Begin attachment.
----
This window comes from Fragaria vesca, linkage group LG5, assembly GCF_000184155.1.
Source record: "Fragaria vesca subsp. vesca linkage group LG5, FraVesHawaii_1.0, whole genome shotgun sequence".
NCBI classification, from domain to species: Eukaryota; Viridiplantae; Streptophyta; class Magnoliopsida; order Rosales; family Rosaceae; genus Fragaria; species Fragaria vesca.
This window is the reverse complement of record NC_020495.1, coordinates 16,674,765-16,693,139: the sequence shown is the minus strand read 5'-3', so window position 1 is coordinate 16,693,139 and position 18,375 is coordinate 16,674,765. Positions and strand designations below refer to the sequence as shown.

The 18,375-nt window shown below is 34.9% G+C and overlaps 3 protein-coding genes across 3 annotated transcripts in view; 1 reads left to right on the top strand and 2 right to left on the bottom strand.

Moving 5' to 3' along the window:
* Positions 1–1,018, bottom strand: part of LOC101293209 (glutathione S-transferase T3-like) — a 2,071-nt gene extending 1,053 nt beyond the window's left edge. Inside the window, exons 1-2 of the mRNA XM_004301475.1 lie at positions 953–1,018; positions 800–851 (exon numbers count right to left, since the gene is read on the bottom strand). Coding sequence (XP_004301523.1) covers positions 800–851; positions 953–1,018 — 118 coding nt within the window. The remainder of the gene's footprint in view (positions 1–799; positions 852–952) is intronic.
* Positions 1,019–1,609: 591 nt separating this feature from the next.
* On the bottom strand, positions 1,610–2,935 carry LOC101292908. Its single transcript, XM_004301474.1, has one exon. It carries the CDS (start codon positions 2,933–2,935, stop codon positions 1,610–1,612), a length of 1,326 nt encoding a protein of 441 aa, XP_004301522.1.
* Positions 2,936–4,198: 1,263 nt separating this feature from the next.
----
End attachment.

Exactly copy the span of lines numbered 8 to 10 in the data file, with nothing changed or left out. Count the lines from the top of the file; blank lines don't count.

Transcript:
* Positions 1,019–1,609: 591 nt separating this feature from the next.
* On the bottom strand, positions 1,610–2,935 carry LOC101292908. Its single transcript, XM_004301474.1, has one exon. It carries the CDS (start codon positions 2,933–2,935, stop codon positions 1,610–1,612), a length of 1,326 nt encoding a protein of 441 aa, XP_004301522.1.
* Positions 2,936–4,198: 1,263 nt separating this feature from the next.